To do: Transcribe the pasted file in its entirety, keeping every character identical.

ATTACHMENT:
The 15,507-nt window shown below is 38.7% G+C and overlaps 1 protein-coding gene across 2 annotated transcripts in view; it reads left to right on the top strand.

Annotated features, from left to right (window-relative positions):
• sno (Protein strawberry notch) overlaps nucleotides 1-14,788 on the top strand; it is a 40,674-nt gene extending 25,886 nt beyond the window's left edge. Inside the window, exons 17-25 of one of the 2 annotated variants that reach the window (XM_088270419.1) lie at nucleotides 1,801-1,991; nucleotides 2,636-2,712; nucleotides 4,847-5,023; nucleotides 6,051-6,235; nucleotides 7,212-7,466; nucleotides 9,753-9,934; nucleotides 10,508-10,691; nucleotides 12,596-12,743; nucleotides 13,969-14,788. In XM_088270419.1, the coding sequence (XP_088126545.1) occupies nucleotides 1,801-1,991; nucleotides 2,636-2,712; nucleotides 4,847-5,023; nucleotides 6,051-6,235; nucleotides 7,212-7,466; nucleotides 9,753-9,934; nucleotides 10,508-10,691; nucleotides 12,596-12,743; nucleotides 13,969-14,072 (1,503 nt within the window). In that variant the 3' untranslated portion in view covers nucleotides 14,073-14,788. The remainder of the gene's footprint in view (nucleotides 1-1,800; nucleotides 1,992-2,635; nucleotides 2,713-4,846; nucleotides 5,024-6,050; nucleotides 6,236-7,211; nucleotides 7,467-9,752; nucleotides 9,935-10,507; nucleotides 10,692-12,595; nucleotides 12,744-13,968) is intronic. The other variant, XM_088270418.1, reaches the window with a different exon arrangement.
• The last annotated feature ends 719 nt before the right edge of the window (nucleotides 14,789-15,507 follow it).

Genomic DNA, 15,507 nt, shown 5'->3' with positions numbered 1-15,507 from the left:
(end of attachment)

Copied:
The 15,507-nt window shown below is 38.7% G+C and overlaps 1 protein-coding gene across 2 annotated transcripts in view; it reads left to right on the top strand.

Annotated features, from left to right (window-relative positions):
• sno (Protein strawberry notch) overlaps nucleotides 1-14,788 on the top strand; it is a 40,674-nt gene extending 25,886 nt beyond the window's left edge. Inside the window, exons 17-25 of one of the 2 annotated variants that reach the window (XM_088270419.1) lie at nucleotides 1,801-1,991; nucleotides 2,636-2,712; nucleotides 4,847-5,023; nucleotides 6,051-6,235; nucleotides 7,212-7,466; nucleotides 9,753-9,934; nucleotides 10,508-10,691; nucleotides 12,596-12,743; nucleotides 13,969-14,788. In XM_088270419.1, the coding sequence (XP_088126545.1) occupies nucleotides 1,801-1,991; nucleotides 2,636-2,712; nucleotides 4,847-5,023; nucleotides 6,051-6,235; nucleotides 7,212-7,466; nucleotides 9,753-9,934; nucleotides 10,508-10,691; nucleotides 12,596-12,743; nucleotides 13,969-14,072 (1,503 nt within the window). In that variant the 3' untranslated portion in view covers nucleotides 14,073-14,788. The remainder of the gene's footprint in view (nucleotides 1-1,800; nucleotides 1,992-2,635; nucleotides 2,713-4,846; nucleotides 5,024-6,050; nucleotides 6,236-7,211; nucleotides 7,467-9,752; nucleotides 9,935-10,507; nucleotides 10,692-12,595; nucleotides 12,744-13,968) is intronic. The other variant, XM_088270418.1, reaches the window with a different exon arrangement.
• The last annotated feature ends 719 nt before the right edge of the window (nucleotides 14,789-15,507 follow it).

Genomic DNA, 15,507 nt, shown 5'->3' with positions numbered 1-15,507 from the left: